Of the 8.9% of Respondents who stated that they will maintain a retirement age, 50% stated that the age used would still be 65. Some of the reasons given to justify this age included:
- Requirements of role e.g. physical fitness.
- Career objectives and a pleasant supportive culture.
- Same as government retirement age.
- Reduced ability.
One Respondent stated that it would use an EJRA of 75 for people with company cars as after that date they would not be insured to drive. However, whether there is an objective justification defence will require a much more in depth analysis of what the legitimate aim associated with retiring employees at 75 is and whether there is a more proportionate means of achieving it. For example, could employees who can no longer drive be moved on to other duties? What happens with other employees who become unable to drive for a reason other than age? ACAS has noted that the test of objective justification may not be an easy one to pass.
There has not been much useful guidance from the courts so far, as the European cases have taken a different approach from that adopted by UK tribunals. The European cases have suggested that it would not be too difficult to justify a mandatory retirement age with the general theme running behind these decisions being that employment should be shared between the generations. However, pensions may not be an adequate replacement for normal income. There is also the issue of self-image and self-esteem that can be lost if somebody`s employment is terminated for no good reason. UK tribunals have been reluctant so far to follow the liberal approach of the ECJ when it comes to justifying age discrimination. That said, in the well known case of Seldon v Clarkson, Wright & Jakes (2010) the Court of Appeal did uphold the retirement age of 65 as justified for law firm partners. The rationale included the fact that the government considered a compulsory retirement age of 65 was acceptable for employees generally. That part of the justification will no longer exist from 1 October 2011. The case is also on appeal to the Supreme Court and the outcome of that is awaited. What do you need to consider now?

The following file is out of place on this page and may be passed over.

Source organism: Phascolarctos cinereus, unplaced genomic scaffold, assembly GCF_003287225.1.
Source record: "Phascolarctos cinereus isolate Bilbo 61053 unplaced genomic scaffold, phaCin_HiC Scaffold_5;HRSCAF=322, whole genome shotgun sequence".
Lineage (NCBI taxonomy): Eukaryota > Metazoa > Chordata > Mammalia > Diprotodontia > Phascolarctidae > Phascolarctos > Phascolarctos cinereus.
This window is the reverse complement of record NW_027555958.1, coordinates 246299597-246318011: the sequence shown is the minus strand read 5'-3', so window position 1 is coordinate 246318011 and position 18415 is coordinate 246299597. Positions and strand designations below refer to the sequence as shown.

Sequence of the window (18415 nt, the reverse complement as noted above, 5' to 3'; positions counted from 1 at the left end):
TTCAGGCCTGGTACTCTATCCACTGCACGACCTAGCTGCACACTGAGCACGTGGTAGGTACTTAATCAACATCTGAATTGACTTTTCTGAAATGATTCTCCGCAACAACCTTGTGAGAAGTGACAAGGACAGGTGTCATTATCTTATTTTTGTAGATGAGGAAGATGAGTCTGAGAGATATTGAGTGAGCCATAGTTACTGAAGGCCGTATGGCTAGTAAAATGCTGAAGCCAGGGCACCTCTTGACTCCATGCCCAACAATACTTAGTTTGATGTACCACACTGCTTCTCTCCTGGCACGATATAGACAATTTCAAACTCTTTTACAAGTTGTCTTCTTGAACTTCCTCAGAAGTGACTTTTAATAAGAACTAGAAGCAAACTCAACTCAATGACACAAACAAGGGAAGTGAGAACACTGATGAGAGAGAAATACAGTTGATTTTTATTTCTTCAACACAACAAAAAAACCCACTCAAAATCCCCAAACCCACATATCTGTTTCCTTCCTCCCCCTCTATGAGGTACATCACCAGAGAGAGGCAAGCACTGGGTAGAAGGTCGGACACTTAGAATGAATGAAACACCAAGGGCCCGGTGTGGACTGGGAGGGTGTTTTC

The abolition of the default retirement age provides a good opportunity for employers to review their practices and processes for managing employees and their performance. Employers should consider whether to:
- Keep a retirement age or operate without one.
- Offer alternative schemes, such as voluntary retirement schemes to encourage old employees to retire and whether these could be justified.
- Introduce flexible working arrangements to give employees a wider range of choices as the approach pensionable age. Again, these would have to be justified if such flexibility is not offered to all ages.
- Allow managers to discuss retirement plans with employees and how.
- Remove any reference to retirement ages in contracts of employment.
- Assess what the financial risk is of increased successful tribunal claims, if there is no mandatory retirement age to limit compensation.
- Review benefit schemes such as share schemes where provisions relating to good leader/bad leader status may refer to retirement.
- Stop providing insurance benefits such as health care to those over 65 (which will be permitted).
Don`t forget that abolishing retirement ages may have consequences for recruitment practices as well. Employers will be vulnerable to claims of age discrimination if they fail to consider older workers who want to carry on working past 65. 71.4% of Respondents had not taken steps to encourage applications from older workers.